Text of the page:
By Kris Leonhardt
MARSHFIELD — Kyli Brown and Mark Cournoyer lead a committee on 10 adult and youth that will bring a wide range of activities to span the entire spectrum of youth interaction. The traditional Farm Technology Days youth tent has now become the Future Generations area, to accommodate youth from infancy to young adulthood.
“They all bring a different taste of what the future generations of Wood County looks like, and that is something that Mark and I, as co-chairs of this event, wanted to make sure we encompassed is programs for everybody from the littlest of youth all of the way up to looking for career choices as a young teenager,” said Kyli.
“We kind of split it up a little bit. I worked on coordinating some of the under 10 type of activities, and Mark is the FFA advisor at Auburndale (High School), and he has a real big hand in knowing what our older youth are looking for, as far as career choices. So, together, we collaborated really well on having a nice selection of activities, demonstrations, hands-on things that are going to meet the needs of all of our families in Central Wisconsin.”
“We are trying to make this for kids from toddlers through teens,” Mark added. “One activity in that kids life – they get involved with that and they really remember that – that could be the thing that really changes their thought pattern, their thought process, their career plan; thinking that they want to do this, but then they tried this at Farm Tech Days and it sent them down a different path.”
Mark said that taking care of the younger kids and their moms was something they also addressed. This included implementing a Mom Center, with a changing area and a Mom’s VIP area for privacy.
Time has gone quickly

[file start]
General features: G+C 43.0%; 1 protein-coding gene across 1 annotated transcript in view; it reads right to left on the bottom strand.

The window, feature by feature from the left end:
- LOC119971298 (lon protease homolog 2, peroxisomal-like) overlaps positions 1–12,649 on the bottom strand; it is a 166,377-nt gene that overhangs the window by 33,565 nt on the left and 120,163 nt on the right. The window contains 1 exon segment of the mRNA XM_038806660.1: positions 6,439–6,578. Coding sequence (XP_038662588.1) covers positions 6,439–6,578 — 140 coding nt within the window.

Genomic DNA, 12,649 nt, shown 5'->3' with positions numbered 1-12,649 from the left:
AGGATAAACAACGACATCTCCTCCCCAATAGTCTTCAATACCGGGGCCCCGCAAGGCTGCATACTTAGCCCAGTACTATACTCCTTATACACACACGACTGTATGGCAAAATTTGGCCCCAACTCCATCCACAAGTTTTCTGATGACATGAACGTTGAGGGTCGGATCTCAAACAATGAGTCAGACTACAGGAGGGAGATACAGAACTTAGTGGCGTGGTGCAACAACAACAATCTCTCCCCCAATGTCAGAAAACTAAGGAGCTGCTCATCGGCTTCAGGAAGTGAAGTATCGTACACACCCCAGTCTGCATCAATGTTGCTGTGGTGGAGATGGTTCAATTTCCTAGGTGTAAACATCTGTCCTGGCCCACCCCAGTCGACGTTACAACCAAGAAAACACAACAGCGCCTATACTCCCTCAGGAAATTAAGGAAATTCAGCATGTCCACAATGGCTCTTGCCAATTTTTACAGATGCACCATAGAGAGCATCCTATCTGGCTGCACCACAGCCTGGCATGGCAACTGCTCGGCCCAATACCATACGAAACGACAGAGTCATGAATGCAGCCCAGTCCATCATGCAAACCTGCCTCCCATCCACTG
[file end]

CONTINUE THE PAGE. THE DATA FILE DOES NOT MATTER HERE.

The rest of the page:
“It seems like forever, but I think it was three summers ago that Kyli called and said, ‘Hey, you want to be co-chair for this Farm Tech Days thing?’ I thought this would be an awesome opportunity to engage the youth of our area and work with some really cool movers and shakers in our county – adult and youth – to make this thing happen,” Mark explained.
“As time clicks down, I was just looking at my phone the other day and I have a countdown picture of 548 days ago, and it seemed like yesterday. Now, we are one cutting of hay away.
“In the last six months, this has really come together. Getting to know the vendors and how the vendors are getting excited… they want to reach out to these kids.”
How the area is set up
Kyli said that much of the youth area is run by kids and through an adult-youth partnership.
The Future Generations area is broken down into four main areas: STEM (Science, Technology, Engineering, and Mathematics) programming, natural resources, agriculture, and healthy living. All vendors, hand-on activities, and performers fall under these areas.
“We are on the far eastern edge of the main drag – if you want to call it that,” Mark said. “We are about 200 feet from an entrance, where buses will be able to drop you off for day cares and any other school groups that want to come in. You can keep them in our area. We are a fenced off area, so it is easy to keep track of the kids and then, as well, exiting them as they leave. We’ve made accommodations for if they bring their own pack lunches and things like that in.”
Appearance of Vince Biegel
“Another exciting thing that is happening with the Future Generations area at Farm Tech Days is the appearance of Vince Biegel,” added Kyli. “A lot of our Wisconsinites know Vince Biegel as a Green Bay Packer, but maybe what you didn’t know was that he grew up in the south part of Wood County at his family’s cranberry marsh.
He will be attending Farm Technology Days in the Future Generations area on Thursday (July 12), from 9:30 a.m. until about 10:30-11, doing a little talk about how he grew up in Wood County and how farming and technology has affected him and his family’s cranberry marsh, as well as what it is like to be a Green Bay Packer. He will also sign some autographs and do a little tour within our area.”
The Wood County Youth Llama project
“During Farm Tech Days, we will have the llamas there every single day, the whole entire time,” said Youth Llama project and committee member, Michelle Kundinger. “People can take pictures with them, pet them, greet them, learn about them, and stuff like that.
“We are also going to have them make a wet-felted soap bar, where they can learn what we use llama fiber for.
“We will also have our llama poo tea. Our llama poo tea is for gardens. We will also be doing obstacle demonstrations with our llamas.”